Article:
Why not mill the whole small diameter instead of turning it first. Or at least leave 0.5mm on. If you plunge down at the required diameter it will almost certainly leave a witness mark. A carbide cutter doesn't flex as much so is much preferable to HSS. CNC CAM programs will usually provide a gentle run in and out which minimises witness marks.

Cheers.

Phil.
Phil Fern
Location: Marple, Cheshire

Offline awemawson

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Re: internal nut fixing
« Reply #6 on: September 10, 2022, 04:17:09 PM »
Well can't mill it either radially or axially as if you want a zero radius corner like your illustration you'll need a zero diameter tool.

I would mill an axial slot up the the 'head' and silver solder a rectangular key into it but if you want it to be square right up to the head you will need to file a radius on the end to the depth of your slot and the diameter of your cutter.
Andrew Mawson
East Sussex

Offline shipto

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Re: internal nut fixing
« Reply #7 on: September 10, 2022, 05:34:02 PM »
Well can't mill it either radially or axially as if you want a zero radius corner like your illustration you'll need a zero diameter tool.

I would mill an axial slot up the the 'head' and silver solder a rectangular key into it but if you want it to be square right up to the head you will need to file a radius on the end to the depth of your slot and the diameter of your cutter.
The zero radius is not really needed because when fitted into the shanks I have to make clearance for them for which I am using a dremel type tool with the 3mm diamond bit (its a bit pot luck because some shafts are hardened while others are not) basically as long as I can stop this turning when the user is adjusting the stop then its doing the job. The plan was to sell these as kits that people could fit themselves which is why I would prefer them to look better.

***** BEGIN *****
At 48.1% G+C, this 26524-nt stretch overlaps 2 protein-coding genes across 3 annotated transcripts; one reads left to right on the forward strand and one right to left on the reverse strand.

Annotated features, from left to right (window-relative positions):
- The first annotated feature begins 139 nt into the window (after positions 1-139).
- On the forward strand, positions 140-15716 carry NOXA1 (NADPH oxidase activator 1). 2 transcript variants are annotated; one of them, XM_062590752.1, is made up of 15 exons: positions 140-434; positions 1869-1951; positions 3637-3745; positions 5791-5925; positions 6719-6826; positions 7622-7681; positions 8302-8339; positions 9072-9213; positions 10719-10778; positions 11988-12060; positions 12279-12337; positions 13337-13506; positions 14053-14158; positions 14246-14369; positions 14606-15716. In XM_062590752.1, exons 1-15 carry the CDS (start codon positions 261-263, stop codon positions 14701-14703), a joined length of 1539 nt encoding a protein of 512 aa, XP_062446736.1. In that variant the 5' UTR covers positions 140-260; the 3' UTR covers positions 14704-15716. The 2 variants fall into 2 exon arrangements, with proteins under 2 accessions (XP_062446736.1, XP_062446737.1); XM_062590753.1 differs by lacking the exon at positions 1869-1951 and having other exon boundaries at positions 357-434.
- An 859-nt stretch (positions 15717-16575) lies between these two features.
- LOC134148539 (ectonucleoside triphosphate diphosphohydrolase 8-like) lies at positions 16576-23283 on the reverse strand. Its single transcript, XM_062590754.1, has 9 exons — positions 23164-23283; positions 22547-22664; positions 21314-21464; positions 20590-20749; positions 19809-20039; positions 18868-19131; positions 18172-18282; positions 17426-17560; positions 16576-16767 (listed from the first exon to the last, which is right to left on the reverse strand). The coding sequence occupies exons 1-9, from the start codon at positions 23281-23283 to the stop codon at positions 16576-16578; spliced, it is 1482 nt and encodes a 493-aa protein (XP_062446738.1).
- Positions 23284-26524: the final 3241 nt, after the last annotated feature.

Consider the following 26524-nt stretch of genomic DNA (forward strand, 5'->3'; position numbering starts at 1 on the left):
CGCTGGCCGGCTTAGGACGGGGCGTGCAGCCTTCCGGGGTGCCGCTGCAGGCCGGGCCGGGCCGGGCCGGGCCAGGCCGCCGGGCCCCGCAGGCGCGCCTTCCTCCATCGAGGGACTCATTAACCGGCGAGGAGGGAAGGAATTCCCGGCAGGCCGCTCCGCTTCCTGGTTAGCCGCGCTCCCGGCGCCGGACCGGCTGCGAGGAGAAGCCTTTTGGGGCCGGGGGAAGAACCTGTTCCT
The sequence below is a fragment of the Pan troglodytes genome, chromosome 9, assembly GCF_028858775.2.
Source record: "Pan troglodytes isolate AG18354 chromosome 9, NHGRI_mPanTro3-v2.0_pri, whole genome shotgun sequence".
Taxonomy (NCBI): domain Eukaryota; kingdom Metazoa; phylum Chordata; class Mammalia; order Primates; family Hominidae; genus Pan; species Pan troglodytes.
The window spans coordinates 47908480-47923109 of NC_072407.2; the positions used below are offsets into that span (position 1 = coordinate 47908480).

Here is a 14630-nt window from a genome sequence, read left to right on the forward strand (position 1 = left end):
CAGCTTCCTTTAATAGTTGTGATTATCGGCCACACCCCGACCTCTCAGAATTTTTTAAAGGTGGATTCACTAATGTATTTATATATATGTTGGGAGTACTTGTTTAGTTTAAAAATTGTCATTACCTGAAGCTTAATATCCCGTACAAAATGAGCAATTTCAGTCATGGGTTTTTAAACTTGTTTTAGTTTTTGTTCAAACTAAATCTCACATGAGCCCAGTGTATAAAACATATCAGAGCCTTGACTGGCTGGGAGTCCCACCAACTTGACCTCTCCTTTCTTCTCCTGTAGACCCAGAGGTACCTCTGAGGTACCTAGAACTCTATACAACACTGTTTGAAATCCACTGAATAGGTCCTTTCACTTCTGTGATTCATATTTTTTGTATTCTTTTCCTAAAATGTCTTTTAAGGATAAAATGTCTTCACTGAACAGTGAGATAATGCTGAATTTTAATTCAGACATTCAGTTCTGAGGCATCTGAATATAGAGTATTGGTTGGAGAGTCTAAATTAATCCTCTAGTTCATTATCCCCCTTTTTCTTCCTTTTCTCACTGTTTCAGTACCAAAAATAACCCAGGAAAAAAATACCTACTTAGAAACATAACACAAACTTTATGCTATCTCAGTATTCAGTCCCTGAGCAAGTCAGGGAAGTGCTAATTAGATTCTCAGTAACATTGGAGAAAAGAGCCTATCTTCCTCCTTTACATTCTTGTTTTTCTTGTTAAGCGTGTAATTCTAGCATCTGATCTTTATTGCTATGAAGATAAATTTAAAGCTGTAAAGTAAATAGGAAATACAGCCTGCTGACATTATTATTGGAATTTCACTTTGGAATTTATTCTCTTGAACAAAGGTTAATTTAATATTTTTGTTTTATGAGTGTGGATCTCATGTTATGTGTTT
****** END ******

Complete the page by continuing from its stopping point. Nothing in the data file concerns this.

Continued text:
Thanks Philf I will look into getting a carbide cutter and see if thats any better, The CNC option may be something worth thinking about for the future but you have given me another idea which is to go maybe .2mm or so smaller on the small diameter so it wont touch at all  :coffee:
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Offline efrench

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Re: internal nut fixing
« Reply #8 on: September 11, 2022, 02:45:48 PM »
Endmills as small as .001" are available :ddb:

Offline awemawson

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Re: internal nut fixing
« Reply #9 on: September 11, 2022, 03:35:04 PM »
You'll probably find that just drilling a hole radially just below the head and loctiting a peg in would be perfectly adequate to prevent rotation.
Andrew Mawson
East Sussex

Offline WeldingRod

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Re: internal nut fixing
« Reply #10 on: September 11, 2022, 03:55:07 PM »
I would relive the cutter where you don't need it to cut.  That will help the marking and chatter.